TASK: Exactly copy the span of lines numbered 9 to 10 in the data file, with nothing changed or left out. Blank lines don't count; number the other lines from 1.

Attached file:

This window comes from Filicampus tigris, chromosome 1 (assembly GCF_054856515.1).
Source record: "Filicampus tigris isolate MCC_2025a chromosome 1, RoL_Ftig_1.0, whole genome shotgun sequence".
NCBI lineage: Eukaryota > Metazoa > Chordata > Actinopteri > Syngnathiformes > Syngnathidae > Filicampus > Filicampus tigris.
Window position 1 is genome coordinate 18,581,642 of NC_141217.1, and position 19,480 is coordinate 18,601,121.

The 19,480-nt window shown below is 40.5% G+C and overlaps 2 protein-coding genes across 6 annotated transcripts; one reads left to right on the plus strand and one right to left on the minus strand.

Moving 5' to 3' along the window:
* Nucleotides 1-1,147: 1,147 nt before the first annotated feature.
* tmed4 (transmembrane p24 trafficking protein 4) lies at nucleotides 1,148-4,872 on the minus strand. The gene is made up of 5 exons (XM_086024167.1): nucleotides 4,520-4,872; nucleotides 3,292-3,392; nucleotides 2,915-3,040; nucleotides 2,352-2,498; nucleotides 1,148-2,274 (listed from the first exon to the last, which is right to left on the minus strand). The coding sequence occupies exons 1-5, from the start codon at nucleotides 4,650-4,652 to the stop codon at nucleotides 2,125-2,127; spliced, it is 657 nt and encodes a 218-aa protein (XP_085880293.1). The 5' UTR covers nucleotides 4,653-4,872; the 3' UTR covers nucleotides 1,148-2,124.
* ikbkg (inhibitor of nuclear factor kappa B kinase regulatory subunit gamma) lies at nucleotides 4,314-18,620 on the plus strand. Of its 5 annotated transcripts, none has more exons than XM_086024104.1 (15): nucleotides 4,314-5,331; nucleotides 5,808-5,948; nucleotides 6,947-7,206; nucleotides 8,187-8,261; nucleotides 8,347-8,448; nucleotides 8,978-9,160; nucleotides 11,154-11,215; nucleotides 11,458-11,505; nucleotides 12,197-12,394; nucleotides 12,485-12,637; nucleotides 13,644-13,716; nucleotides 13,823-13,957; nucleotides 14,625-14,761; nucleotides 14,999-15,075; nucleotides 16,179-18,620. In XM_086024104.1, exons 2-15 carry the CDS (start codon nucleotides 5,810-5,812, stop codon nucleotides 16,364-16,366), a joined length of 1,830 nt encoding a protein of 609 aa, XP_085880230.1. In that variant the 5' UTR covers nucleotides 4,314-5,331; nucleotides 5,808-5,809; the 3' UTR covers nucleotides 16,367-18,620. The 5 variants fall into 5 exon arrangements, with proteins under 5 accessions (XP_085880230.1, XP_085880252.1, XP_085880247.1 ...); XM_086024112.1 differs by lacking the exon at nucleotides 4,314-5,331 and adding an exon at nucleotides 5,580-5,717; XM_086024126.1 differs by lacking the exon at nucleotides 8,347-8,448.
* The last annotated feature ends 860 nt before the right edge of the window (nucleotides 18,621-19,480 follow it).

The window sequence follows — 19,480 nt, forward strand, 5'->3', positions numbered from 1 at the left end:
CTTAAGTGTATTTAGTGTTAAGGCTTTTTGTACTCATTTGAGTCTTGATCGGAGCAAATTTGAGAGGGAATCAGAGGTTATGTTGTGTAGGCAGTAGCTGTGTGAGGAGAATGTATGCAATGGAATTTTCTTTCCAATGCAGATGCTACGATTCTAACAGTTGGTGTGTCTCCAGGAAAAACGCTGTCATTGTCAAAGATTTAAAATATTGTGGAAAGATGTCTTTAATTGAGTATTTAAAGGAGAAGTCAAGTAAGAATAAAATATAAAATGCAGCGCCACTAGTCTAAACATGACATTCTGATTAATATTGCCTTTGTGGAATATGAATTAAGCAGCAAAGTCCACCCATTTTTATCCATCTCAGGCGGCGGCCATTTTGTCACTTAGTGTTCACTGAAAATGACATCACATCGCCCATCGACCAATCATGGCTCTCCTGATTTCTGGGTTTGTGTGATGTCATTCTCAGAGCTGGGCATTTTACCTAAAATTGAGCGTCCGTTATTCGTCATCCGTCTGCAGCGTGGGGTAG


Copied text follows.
* ikbkg (inhibitor of nuclear factor kappa B kinase regulatory subunit gamma) lies at nucleotides 4,314-18,620 on the plus strand. Of its 5 annotated transcripts, none has more exons than XM_086024104.1 (15): nucleotides 4,314-5,331; nucleotides 5,808-5,948; nucleotides 6,947-7,206; nucleotides 8,187-8,261; nucleotides 8,347-8,448; nucleotides 8,978-9,160; nucleotides 11,154-11,215; nucleotides 11,458-11,505; nucleotides 12,197-12,394; nucleotides 12,485-12,637; nucleotides 13,644-13,716; nucleotides 13,823-13,957; nucleotides 14,625-14,761; nucleotides 14,999-15,075; nucleotides 16,179-18,620. In XM_086024104.1, exons 2-15 carry the CDS (start codon nucleotides 5,810-5,812, stop codon nucleotides 16,364-16,366), a joined length of 1,830 nt encoding a protein of 609 aa, XP_085880230.1. In that variant the 5' UTR covers nucleotides 4,314-5,331; nucleotides 5,808-5,809; the 3' UTR covers nucleotides 16,367-18,620. The 5 variants fall into 5 exon arrangements, with proteins under 5 accessions (XP_085880230.1, XP_085880252.1, XP_085880247.1 ...); XM_086024112.1 differs by lacking the exon at nucleotides 4,314-5,331 and adding an exon at nucleotides 5,580-5,717; XM_086024126.1 differs by lacking the exon at nucleotides 8,347-8,448.
* The last annotated feature ends 860 nt before the right edge of the window (nucleotides 18,621-19,480 follow it).